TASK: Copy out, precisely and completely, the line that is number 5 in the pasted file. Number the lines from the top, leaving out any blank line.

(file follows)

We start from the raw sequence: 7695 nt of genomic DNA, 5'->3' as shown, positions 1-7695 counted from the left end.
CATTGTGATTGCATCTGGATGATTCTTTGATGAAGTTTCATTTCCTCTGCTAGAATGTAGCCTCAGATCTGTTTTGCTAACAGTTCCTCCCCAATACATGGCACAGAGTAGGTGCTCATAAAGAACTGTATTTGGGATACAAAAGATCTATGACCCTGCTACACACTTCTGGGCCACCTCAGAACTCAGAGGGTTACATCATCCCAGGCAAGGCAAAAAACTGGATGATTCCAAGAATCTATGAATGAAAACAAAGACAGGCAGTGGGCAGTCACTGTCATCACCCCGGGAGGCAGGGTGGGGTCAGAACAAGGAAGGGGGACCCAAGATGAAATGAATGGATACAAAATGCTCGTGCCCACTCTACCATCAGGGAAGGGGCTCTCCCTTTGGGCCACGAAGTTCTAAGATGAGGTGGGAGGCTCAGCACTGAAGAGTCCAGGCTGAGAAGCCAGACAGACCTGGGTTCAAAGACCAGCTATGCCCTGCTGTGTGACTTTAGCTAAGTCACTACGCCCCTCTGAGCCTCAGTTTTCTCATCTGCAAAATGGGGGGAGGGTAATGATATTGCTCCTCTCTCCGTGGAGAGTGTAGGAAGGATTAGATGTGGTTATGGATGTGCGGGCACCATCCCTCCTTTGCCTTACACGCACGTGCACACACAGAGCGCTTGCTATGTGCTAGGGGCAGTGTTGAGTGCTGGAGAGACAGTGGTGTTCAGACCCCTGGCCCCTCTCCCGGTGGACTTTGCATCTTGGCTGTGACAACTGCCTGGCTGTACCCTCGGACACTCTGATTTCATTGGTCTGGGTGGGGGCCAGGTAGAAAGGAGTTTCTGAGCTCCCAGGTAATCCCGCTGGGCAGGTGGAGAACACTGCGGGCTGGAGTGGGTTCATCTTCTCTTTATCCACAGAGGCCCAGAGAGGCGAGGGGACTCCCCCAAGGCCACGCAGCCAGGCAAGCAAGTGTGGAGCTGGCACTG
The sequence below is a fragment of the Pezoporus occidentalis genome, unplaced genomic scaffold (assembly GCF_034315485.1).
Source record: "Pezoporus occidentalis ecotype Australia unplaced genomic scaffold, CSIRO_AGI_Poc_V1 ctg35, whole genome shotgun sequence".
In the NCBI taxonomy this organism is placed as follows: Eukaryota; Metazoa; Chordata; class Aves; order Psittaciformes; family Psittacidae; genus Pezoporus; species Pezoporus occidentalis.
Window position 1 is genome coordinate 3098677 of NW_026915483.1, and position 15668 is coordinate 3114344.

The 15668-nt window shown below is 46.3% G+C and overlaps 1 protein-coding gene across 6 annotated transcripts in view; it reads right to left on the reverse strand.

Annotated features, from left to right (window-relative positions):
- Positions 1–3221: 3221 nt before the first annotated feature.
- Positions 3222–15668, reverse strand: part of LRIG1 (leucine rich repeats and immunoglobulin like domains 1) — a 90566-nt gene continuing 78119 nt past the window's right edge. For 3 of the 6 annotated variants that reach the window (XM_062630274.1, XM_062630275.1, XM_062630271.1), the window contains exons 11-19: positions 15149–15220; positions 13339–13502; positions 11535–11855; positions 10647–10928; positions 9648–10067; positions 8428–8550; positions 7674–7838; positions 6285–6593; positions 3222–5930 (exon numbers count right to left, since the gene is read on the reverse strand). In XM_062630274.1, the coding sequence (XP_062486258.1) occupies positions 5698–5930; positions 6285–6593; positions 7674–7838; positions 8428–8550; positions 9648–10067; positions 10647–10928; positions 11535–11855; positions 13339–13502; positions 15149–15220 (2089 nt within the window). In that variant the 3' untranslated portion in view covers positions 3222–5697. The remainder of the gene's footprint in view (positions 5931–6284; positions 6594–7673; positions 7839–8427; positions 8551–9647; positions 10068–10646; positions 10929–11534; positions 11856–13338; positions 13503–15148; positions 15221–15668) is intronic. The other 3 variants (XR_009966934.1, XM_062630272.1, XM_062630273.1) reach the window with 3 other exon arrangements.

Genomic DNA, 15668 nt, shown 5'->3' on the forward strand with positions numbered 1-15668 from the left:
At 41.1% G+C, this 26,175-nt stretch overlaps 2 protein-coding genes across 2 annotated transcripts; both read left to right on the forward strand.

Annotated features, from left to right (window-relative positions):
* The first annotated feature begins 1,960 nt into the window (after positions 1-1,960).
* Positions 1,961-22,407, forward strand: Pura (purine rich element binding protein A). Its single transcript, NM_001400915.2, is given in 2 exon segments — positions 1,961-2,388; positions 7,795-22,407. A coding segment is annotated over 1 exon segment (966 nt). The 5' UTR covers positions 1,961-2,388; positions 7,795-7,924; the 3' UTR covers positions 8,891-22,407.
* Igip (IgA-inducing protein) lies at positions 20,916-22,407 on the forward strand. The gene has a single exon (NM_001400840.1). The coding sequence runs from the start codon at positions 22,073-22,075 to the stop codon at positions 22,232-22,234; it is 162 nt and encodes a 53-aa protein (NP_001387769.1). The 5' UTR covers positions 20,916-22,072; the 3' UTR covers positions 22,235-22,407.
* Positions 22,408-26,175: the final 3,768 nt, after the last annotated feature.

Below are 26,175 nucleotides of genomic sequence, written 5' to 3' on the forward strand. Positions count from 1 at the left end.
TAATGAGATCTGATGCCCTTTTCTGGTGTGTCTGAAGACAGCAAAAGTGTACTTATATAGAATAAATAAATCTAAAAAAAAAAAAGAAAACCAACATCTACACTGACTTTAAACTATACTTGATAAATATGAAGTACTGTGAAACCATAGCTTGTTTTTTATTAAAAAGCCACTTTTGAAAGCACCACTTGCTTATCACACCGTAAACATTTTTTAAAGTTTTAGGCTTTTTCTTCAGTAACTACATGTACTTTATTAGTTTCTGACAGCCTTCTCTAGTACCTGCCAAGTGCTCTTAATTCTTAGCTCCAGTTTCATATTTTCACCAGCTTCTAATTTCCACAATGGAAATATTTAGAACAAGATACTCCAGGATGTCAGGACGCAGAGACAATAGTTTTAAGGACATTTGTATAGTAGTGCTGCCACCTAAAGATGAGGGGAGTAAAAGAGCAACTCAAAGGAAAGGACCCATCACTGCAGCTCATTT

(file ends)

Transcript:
In the NCBI taxonomy this organism is placed as follows: Eukaryota; Metazoa; Chordata; class Aves; order Psittaciformes; family Psittacidae; genus Pezoporus; species Pezoporus occidentalis.